A perfect example of why this is so beneficial is the challenge of lighting changes within a facility. Even a small fluctuation in lighting (one that’s not usually detectable to the human eye), can totally send factory automation systems out of whack, incurring downtime and the expense of machine service. With AI for vision technology, however, these systems have the capacity to adjust to such lighting fluctuations on their own.
In addition, there’s been advancement in automation’s ability to teach itself, specifically with regard to monitoring and maintenance. We’re poised to see machines equipped with the intelligence to pinpoint when some element of their makeup is wearing out and then change their motion profile accordingly, making themselves more efficient.
A study of AI in manufacturing operations recently highlighted by Forbes indicates that “29% of AI implementations in manufacturing are for maintaining machinery and production assets.” The research shows that “predicting when machines/equipment are likely to fail and recommending optimal times to conduct maintenance (condition-based maintenance) is the most popular use case of AI in manufacturing today.” In fact, FANUC has already established a Zero Down Time software package that enables robots to identify when their parts require maintenance.
Expect to see even greater innovation in artificial intelligence on the horizon, as immense investments are being made in the areas of research and development.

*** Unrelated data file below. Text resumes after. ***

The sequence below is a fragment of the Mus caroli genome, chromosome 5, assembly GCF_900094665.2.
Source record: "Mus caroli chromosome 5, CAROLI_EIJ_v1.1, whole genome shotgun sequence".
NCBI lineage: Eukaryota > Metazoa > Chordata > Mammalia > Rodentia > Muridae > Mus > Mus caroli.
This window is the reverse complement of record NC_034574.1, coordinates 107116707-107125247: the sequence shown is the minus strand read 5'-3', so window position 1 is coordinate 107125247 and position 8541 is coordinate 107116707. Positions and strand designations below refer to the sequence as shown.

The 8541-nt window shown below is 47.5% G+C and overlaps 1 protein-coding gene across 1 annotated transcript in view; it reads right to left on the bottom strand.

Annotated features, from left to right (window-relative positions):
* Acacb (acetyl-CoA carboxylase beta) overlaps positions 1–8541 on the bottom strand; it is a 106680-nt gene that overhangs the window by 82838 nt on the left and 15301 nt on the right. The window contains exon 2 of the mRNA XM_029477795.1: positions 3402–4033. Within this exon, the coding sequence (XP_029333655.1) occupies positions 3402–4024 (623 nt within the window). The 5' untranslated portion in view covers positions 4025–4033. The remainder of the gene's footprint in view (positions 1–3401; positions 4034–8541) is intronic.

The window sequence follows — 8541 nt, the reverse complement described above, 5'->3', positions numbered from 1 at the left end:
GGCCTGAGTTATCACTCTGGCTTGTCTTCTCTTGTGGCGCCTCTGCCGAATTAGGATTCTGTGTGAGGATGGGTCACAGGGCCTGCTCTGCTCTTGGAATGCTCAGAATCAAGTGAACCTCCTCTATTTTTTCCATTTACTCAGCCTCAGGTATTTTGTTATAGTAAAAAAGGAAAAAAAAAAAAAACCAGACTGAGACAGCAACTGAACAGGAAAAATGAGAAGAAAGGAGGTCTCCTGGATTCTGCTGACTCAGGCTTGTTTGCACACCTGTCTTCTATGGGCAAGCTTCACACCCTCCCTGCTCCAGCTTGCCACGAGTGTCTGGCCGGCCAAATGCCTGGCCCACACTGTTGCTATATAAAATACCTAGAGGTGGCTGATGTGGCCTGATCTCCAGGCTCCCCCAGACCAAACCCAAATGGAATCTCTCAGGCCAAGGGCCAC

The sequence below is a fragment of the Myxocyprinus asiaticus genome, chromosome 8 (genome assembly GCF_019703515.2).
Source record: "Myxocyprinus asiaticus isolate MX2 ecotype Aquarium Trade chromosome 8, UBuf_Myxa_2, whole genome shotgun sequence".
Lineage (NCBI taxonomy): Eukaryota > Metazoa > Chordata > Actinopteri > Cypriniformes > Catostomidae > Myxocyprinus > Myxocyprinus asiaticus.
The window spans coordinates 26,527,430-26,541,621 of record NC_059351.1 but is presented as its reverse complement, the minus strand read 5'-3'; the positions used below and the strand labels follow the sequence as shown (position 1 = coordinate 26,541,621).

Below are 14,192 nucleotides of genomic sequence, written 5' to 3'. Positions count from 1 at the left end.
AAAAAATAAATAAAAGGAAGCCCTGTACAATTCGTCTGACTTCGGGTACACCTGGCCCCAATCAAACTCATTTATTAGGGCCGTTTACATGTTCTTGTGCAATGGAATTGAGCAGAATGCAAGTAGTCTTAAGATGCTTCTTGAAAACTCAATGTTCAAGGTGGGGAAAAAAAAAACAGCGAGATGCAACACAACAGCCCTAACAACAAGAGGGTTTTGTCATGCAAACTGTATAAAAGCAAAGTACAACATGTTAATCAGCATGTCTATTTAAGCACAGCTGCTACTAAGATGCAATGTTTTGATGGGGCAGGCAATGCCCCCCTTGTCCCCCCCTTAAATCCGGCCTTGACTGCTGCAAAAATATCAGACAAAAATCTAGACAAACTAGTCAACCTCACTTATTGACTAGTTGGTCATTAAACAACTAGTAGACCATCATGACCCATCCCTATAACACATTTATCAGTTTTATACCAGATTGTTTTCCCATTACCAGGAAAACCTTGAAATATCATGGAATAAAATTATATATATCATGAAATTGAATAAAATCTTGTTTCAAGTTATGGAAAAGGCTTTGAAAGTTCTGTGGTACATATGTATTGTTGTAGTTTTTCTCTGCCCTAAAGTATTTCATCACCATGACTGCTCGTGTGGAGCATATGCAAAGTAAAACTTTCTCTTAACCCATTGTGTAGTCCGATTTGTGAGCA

Advanced Collaborative Applications
Last (but certainly not least) is the continuing advancement of collaborative applications in factory automation.
“Collaborative robots (cobots) are providing manufacturers with safe, versatile, easy-to-use automation that supports human laborers,” says the Robotic Industries Association (RIA). “Ergonomically designed machines serve a wide variety of human needs and offer a broad range of capabilities. Cobots are actually improving work conditions and empowering humans to have more fulfilling jobs in manufacturing industries.”
And given the realities of the current pandemic, one of the greatest opportunities for impact is with assembly lines where workers are in close proximity to one another.
“As factories come back on line and essential businesses that never went off line continue to face daily challenges of operating amidst a global pandemic, attention falls squarely on the health and safety of workers,” explains RIA. “The U.S. Centers for Disease Control and Prevention (CDC) lists distance between workers and contact with contaminated surfaces as distinct factors that impact workers’ risk for exposure to the novel coronavirus. Focusing on COVID-19 risks in the workplace has shed new light on the benefits of automation, especially robots… Often used to augment human workers or assume their tasks so the humans can move to more value-added and fulfilling work, cobots have a reputation for raising the human condition.”
One of the biggest remaining challenges in this arena is the speed limitations enforced by governing safety codes, which have disqualified a number of application opportunities. With the advancement of other technologies, however, it’s possible that we’ll see an ability to increase the pace of robots while safely working in tandem with humans.
Regardless of what’s next for the future of factory automation, one thing is clear: Advancement never ceases. Technology will continue to evolve, and new advancements will continue to emerge, creating a myriad of advantages for manufacturers. If you’re on a path to integrate new automation solutions within your own factory, be sure to approach the effort with a fundamental connection to your organization’s unique business goals.
Download 7 Ways Automation Makes Manufacturers More Competitive to learn more about gleaning a competitive edge with manufacturing automation.